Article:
The following is from a speech given by Dr. Gawron at the Unite Against the War on Women Rally in Chicago, IL on April 28, 2012.
Good morning! My name is Dr. Lori Gawron, and I am an obstetrician/gynecologist at Northwestern University. I speak today on behalf of Physicians for Reproductive Choice and Health, a doctor-led national advocacy organization. I am here because the War on Women in this country is targeting the health care my patients need. I am honored to be with you, and I thank you for standing up to tell our legislators that “Enough is enough”!
As an OBGYN, every day I see the importance of contraception and abortion in women’s lives. I think of my patient, Kristin, the young mother of an infant and a three-year-old. Kristin had just returned to college after dropping out to have her two children. But soon after she returned to school, she had an unintended pregnancy while still nursing. When I saw her last year, she knew that continuing her education was the key to supporting the children she already had. She decided to end her pregnancy, and afterwards, we discussed which contraceptive would be most effective for her. She chose an IUD. I was thrilled to find out that Kristin will graduate from college in June.
My colleagues across the country and I are determined to provide Kristin and every other patient comprehensive health care that incorporates abortion and contraception. But as we all know too well, many of our state and federal legislators have been working against us. In Illinois some elected officials are pushing a bill that would require an ultrasound before every abortion. Ultrasound can be a vital tool for OBGYNs in both prenatal care and abortion care. The problem here is not the ultrasound itself, it is the fact that the government would be in my exam room, forcing me to offer an ultrasound even when it’s not medically necessary—and making my patient pay for it if she says yes. And there’s more: my patient would have to sign a form indicating whether she accepted or rejected the ultrasound. This document would go to the government as part of a new, permanent record of the abortions in this state and the women who have them.
Appreciate our work?
Rewire is a non-profit independent media publication. Your tax-deductible contribution helps support our research, reporting, and analysis.
The authors of the bill claim that women need to be “better informed” when deciding to have an abortion. But what about the women who come to me with wanted pregnancies? They don’t have legislation meant to make them “better informed” through ultrasound. Same goes for women who are miscarrying–no bill for them, either. But if a woman wants to end her pregnancy, legally and safely, she is suddenly incapable of that decision without an ultrasound!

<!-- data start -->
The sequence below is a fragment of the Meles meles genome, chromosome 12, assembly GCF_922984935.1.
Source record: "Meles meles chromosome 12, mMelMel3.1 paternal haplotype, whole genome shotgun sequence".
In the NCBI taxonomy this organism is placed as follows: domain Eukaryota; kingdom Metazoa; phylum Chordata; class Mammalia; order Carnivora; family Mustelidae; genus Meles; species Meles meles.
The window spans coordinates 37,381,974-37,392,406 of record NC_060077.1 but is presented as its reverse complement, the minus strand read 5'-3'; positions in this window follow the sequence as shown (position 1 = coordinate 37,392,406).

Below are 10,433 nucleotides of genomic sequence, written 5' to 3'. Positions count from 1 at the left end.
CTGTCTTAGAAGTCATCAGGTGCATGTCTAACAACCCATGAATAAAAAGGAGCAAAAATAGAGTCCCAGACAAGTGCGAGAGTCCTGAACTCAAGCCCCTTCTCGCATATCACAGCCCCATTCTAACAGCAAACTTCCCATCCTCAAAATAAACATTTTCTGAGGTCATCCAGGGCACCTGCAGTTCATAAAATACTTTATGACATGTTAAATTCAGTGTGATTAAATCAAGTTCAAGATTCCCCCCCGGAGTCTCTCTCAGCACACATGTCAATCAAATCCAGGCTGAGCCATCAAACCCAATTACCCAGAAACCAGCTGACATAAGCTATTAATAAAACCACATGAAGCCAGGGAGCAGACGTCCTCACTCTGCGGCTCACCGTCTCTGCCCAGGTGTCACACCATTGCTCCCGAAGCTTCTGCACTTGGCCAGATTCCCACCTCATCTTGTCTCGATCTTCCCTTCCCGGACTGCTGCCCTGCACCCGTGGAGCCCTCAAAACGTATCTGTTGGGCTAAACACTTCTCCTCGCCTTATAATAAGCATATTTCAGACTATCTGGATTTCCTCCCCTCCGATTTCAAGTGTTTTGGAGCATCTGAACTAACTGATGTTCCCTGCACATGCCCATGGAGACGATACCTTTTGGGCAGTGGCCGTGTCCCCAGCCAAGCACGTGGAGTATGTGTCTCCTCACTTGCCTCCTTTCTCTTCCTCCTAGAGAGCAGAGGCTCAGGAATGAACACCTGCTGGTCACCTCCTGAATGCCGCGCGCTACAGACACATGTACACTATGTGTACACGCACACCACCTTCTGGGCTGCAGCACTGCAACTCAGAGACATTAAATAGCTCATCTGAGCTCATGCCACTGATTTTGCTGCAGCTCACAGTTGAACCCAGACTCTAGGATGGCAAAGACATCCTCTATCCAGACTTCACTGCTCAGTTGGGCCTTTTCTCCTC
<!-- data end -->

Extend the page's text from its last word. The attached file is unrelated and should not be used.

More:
I think about Kristin again, my patient who is graduating from college– an ultrasound would not have changed her reasons for seeking an abortion or her decision to have one. We must trust women to know what is best for them and their lives. I encourage you to fight the ultrasound bill. Keep the government out of your personal, private medical decisions.
Another anti-abortion trend that has come to Illinois is so-called “personhood.” Those who believe in “personhood” want a fertilized egg to have the same rights as you and I have. If personhood gets into our state law, abortion would be a crime, and other health care, like certain infertility treatments and contraceptives, would be in jeopardy. The people of Mississippi resoundingly rejected a personhood initiative this November, and in Colorado they have defeated personhood in landslides twice. Let’s keep personhood off the Illinois ballot altogether.
Last November, I lobbied on Capitol Hill with other doctors from Physicians for Reproductive Choice and Health to explain why every insurance plan must cover contraception, in full. No matter what our opponents say, this coverage would be one of the most significant improvements in women’s health care in a long time. Every woman, regardless of her employer’s religious affiliation, should benefit from this advance.
Every one of you has a story, and each story involves your own reproductive health decisions. My colleagues and I want high-quality contraception and abortion to be there when you need it, without interference from the government. Please call your legislators to say “Enough is enough”!